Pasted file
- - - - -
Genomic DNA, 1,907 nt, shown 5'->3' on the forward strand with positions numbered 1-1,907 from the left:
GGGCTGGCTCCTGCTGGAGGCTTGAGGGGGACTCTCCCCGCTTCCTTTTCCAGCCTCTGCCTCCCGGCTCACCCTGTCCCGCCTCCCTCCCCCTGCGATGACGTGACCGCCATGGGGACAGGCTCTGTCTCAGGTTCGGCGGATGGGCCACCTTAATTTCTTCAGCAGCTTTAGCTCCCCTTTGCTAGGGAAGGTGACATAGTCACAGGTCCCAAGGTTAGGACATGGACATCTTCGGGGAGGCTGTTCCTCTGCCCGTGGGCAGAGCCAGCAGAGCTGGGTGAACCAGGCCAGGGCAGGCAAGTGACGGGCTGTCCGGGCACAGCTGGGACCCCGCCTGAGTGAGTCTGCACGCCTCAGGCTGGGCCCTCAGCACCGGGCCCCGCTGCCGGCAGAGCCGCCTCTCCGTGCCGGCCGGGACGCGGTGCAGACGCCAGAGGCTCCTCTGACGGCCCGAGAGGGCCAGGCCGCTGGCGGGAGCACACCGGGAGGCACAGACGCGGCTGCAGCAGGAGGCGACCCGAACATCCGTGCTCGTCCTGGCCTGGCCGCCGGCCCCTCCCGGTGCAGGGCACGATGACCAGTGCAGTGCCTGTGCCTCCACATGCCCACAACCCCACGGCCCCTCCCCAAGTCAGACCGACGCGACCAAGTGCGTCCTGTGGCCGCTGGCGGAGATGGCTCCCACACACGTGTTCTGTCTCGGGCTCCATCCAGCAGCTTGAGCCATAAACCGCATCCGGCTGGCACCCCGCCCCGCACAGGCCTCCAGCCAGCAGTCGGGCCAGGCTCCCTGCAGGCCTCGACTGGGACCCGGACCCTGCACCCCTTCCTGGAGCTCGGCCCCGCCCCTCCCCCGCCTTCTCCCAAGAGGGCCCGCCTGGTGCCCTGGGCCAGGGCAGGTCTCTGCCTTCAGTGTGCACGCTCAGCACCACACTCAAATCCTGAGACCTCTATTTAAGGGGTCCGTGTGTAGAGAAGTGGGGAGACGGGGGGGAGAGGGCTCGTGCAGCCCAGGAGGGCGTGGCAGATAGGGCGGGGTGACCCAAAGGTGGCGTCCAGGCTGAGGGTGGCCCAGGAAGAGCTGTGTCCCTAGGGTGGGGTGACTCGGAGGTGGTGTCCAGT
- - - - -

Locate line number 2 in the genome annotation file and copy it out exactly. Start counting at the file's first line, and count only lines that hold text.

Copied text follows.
GGGCTGGCTCCTGCTGGAGGCTTGAGGGGGACTCTCCCCGCTTCCTTTTCCAGCCTCTGCCTCCCGGCTCACCCTGTCCCGCCTCCCTCCCCCTGCGATGACGTGACCGCCATGGGGACAGGCTCTGTCTCAGGTTCGGCGGATGGGCCACCTTAATTTCTTCAGCAGCTTTAGCTCCCCTTTGCTAGGGAAGGTGACATAGTCACAGGTCCCAAGGTTAGGACATGGACATCTTCGGGGAGGCTGTTCCTCTGCCCGTGGGCAGAGCCAGCAGAGCTGGGTGAACCAGGCCAGGGCAGGCAAGTGACGGGCTGTCCGGGCACAGCTGGGACCCCGCCTGAGTGAGTCTGCACGCCTCAGGCTGGGCCCTCAGCACCGGGCCCCGCTGCCGGCAGAGCCGCCTCTCCGTGCCGGCCGGGACGCGGTGCAGACGCCAGAGGCTCCTCTGACGGCCCGAGAGGGCCAGGCCGCTGGCGGGAGCACACCGGGAGGCACAGACGCGGCTGCAGCAGGAGGCGACCCGAACATCCGTGCTCGTCCTGGCCTGGCCGCCGGCCCCTCCCGGTGCAGGGCACGATGACCAGTGCAGTGCCTGTGCCTCCACATGCCCACAACCCCACGGCCCCTCCCCAAGTCAGACCGACGCGACCAAGTGCGTCCTGTGGCCGCTGGCGGAGATGGCTCCCACACACGTGTTCTGTCTCGGGCTCCATCCAGCAGCTTGAGCCATAAACCGCATCCGGCTGGCACCCCGCCCCGCACAGGCCTCCAGCCAGCAGTCGGGCCAGGCTCCCTGCAGGCCTCGACTGGGACCCGGACCCTGCACCCCTTCCTGGAGCTCGGCCCCGCCCCTCCCCCGCCTTCTCCCAAGAGGGCCCGCCTGGTGCCCTGGGCCAGGGCAGGTCTCTGCCTTCAGTGTGCACGCTCAGCACCACACTCAAATCCTGAGACCTCTATTTAAGGGGTCCGTGTGTAGAGAAGTGGGGAGACGGGGGGGAGAGGGCTCGTGCAGCCCAGGAGGGCGTGGCAGATAGGGCGGGGTGACCCAAAGGTGGCGTCCAGGCTGAGGGTGGCCCAGGAAGAGCTGTGTCCCTAGGGTGGGGTGACTCGGAGGTGGTGTCCAGT